Life is, by all appearances, good for the Cleveland Cavaliers.
They are winners of seven straight leading into Friday night’s bout with the New York Knicks and own the Eastern Conference’s best record. LeBron James is playing defense like it’s 2010 and balling out on offense when he feels like it. (Though, I must ask, where has his three-point shot gone? Are his long-range follies a “playing in Cleveland” thing?) Even Kevin Love looks rejuvenated. He’s healthy and a more involved member of the offense, and his aggression on the glass is approaching 2013-14 levels of awesome. Matthew Dellavedova is hitting threes. Mo Williams is, well, Mo Williams.
But, while it’s scary to think about this, life could be better.
J.R. Smith could be hitting shots. Iman Shumpert could be healthy.
Kyrie Irving could even be semi-close to a return from the factured kneecap he suffered during Game 1 of the NBA Finals.
Except he’s not. Not according to head coach David Blatt, per Northeast Ohio Media Group’s Chris Haynes:
After practice on Thursday, Cavaliers head coach David Blatt made it sound as if point guard Kyrie Irving isn’t close to a return to action.
“[We’re] not rushing things and not letting up from the day-to-day work, but still a ways to go,” he said. “And how much, I can’t honestly tell you, but he’s working at it every day.” …
He has yet to participate in a practice session. His daily work includes building up his legs and some on-court work. He will not join the team for their three-game road trip beginning with the New York Knicks on Friday, cleveland.com is told.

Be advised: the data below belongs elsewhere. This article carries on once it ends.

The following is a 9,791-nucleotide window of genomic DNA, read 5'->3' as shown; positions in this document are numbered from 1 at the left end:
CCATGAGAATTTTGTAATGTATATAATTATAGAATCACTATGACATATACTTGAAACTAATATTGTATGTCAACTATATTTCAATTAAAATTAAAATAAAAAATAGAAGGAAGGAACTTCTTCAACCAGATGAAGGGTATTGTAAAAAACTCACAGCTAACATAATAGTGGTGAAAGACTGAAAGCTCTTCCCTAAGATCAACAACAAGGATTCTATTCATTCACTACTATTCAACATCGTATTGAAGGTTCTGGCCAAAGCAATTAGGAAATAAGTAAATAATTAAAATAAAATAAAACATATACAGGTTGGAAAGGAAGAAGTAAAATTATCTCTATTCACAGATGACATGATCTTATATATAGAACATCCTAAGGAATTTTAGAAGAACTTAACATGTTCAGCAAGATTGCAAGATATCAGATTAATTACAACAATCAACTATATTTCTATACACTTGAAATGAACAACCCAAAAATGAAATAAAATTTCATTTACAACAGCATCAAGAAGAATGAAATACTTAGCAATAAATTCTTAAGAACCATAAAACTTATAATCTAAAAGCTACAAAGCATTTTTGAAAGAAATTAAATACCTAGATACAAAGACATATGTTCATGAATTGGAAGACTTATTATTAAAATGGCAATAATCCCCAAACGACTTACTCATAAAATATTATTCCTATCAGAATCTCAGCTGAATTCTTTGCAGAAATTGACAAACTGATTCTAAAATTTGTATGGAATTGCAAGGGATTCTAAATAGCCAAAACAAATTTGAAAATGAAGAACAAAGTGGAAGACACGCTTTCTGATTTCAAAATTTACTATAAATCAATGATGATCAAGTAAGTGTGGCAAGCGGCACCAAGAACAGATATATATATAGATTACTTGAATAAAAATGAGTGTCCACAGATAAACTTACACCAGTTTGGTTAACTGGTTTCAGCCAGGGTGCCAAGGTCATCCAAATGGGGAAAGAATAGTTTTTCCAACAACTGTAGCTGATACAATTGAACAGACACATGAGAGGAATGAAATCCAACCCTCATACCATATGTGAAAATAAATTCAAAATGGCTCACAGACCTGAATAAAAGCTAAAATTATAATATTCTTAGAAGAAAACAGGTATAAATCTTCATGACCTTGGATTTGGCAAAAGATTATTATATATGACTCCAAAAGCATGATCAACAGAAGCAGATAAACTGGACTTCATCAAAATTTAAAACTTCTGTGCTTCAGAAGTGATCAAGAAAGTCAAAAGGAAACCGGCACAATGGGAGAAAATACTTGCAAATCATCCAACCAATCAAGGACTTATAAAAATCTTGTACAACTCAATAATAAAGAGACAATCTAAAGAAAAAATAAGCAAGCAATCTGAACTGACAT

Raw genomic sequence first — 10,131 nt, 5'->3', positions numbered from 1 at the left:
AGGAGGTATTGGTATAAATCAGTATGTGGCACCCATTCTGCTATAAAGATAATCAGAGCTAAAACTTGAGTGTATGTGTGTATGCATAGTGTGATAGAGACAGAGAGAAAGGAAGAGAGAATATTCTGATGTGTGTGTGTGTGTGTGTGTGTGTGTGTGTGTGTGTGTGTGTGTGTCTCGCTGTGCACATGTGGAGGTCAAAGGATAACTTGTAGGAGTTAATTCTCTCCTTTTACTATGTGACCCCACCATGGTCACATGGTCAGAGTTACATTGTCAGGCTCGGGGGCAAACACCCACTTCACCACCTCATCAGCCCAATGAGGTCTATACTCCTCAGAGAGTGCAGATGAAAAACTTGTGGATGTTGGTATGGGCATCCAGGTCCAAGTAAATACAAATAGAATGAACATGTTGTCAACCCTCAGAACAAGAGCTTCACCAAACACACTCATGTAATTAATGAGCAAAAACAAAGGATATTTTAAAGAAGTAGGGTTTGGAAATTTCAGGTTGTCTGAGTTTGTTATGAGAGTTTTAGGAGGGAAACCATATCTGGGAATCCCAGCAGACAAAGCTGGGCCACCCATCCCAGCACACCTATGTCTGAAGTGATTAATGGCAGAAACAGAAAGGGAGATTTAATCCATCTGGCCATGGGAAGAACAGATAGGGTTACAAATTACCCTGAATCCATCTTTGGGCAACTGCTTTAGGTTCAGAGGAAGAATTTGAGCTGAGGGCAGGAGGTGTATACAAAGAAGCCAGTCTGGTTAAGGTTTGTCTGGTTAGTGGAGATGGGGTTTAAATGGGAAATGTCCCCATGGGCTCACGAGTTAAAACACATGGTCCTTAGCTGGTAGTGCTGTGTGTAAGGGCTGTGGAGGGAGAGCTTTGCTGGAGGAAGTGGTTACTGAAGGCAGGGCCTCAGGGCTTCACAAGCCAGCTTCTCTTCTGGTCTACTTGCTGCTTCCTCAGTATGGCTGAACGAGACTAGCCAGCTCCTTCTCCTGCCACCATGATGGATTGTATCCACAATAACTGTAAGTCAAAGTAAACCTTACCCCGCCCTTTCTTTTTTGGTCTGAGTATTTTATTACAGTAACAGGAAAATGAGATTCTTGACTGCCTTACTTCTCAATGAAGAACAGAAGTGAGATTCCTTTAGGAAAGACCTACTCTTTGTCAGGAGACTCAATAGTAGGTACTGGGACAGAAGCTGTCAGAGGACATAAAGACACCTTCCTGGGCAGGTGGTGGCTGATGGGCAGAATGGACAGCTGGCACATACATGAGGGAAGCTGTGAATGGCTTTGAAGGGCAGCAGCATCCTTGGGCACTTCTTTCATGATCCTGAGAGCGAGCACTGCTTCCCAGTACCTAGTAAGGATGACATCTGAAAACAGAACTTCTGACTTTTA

Since the Cavaliers are off to a 7-1 start, there’s no sense in activating their three-time All-Star prematurely. In the meantime, he’ll continue to work.
“We’re just taking small steps,” Blatt said. “Small and sure.”
That last point is important. The Cavaliers have no reason to rush Irving back. The Eastern Conference doesn’t demand it, so they shouldn’t either.
Still, you want Irving in the lineup, with LeBron and Love. It makes their lives easier, and it should prevent the Cavaliers from getting into such closely contested dogfights with clearly inferior teams, such as the Knicks and Philadelphia 76ers.
There’s also the whole “world domination” thing.
The Cavaliers were a plus-12.6 points per 100 possessions last season when those three shared the floor, according to NBA.com, and they were even better following LeBron’s return from his January sabbatical, posting a plus-16.3 through 33 appearances together from that point on. That’s more than double the Cavaliers’ current net rating, per NBA.com. Shoot, it’s almost as good as the historically great Golden State Warriors’ plus-17.2 mark at the moment.
Irrespective of what’s happening now, if you’re the Cavaliers, you want Irving in back in the fold, if only to make a good life great.